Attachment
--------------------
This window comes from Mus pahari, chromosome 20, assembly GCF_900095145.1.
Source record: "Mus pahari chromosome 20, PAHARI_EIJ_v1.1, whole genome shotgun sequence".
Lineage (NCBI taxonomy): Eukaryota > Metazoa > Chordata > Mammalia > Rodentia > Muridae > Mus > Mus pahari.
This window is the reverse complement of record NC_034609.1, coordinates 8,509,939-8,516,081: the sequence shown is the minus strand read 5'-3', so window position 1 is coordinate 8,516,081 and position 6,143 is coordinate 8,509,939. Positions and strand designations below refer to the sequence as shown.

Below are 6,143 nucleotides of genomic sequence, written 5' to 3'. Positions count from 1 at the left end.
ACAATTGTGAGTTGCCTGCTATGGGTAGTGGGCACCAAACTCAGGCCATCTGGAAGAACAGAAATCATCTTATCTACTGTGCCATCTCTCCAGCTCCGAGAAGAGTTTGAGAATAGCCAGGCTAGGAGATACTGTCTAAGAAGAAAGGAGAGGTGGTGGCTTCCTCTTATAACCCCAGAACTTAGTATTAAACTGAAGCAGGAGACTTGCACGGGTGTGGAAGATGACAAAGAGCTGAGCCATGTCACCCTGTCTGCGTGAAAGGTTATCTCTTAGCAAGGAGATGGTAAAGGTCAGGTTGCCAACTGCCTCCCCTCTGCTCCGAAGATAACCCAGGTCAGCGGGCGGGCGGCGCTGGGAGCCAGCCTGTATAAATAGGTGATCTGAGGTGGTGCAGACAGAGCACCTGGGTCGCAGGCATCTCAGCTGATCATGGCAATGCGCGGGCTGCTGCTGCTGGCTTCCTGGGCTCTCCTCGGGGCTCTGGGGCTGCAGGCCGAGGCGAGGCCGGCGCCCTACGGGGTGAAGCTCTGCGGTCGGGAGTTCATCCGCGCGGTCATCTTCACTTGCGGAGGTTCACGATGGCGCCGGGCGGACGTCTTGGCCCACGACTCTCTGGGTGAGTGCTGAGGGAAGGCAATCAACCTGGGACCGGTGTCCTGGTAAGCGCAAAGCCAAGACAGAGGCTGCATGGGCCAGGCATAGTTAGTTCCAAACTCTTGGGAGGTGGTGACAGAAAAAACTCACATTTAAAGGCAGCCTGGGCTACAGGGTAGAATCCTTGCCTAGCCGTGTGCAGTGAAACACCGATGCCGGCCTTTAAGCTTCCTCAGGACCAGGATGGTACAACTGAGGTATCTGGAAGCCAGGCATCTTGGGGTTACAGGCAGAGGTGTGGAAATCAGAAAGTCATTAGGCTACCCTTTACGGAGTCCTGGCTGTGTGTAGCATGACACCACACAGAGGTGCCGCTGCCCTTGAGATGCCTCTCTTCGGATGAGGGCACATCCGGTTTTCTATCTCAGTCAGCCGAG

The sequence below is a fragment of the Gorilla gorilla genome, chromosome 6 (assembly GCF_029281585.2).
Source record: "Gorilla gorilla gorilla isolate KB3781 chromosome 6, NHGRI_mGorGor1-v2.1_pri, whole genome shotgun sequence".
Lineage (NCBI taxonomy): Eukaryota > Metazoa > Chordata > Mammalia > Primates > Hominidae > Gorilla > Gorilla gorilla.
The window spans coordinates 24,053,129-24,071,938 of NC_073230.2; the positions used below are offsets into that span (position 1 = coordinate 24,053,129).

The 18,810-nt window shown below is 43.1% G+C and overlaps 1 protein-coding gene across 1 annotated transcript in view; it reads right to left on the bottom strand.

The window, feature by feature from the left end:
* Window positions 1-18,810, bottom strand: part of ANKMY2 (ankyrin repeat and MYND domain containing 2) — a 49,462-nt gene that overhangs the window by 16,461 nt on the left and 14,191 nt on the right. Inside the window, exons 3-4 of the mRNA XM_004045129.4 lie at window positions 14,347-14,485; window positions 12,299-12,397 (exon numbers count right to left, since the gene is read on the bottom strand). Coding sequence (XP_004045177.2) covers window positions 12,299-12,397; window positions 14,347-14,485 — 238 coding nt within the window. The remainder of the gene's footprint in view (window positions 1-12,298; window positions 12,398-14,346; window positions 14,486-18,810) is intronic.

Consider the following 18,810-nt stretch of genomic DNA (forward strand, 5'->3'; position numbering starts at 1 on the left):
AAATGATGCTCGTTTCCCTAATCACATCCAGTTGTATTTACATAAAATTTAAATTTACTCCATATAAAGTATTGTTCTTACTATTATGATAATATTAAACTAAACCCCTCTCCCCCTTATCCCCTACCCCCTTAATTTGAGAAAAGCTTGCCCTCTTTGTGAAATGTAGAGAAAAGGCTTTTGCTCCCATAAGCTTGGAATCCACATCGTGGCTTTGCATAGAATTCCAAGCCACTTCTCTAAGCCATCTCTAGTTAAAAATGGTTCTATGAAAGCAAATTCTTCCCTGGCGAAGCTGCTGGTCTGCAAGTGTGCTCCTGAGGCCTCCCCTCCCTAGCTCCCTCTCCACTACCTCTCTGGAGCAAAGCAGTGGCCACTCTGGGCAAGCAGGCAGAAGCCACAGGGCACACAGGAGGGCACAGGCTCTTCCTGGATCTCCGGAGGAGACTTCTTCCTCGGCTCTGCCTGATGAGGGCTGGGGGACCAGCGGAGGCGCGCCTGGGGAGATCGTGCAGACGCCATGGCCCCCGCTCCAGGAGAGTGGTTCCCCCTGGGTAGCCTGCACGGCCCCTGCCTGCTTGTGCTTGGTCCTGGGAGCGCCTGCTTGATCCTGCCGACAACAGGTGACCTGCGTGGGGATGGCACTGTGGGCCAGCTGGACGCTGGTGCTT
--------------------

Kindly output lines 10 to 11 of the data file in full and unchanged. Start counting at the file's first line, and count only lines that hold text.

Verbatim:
The window spans coordinates 24,053,129-24,071,938 of NC_073230.2; the positions used below are offsets into that span (position 1 = coordinate 24,053,129).

The 18,810-nt window shown below is 43.1% G+C and overlaps 1 protein-coding gene across 1 annotated transcript in view; it reads right to left on the bottom strand.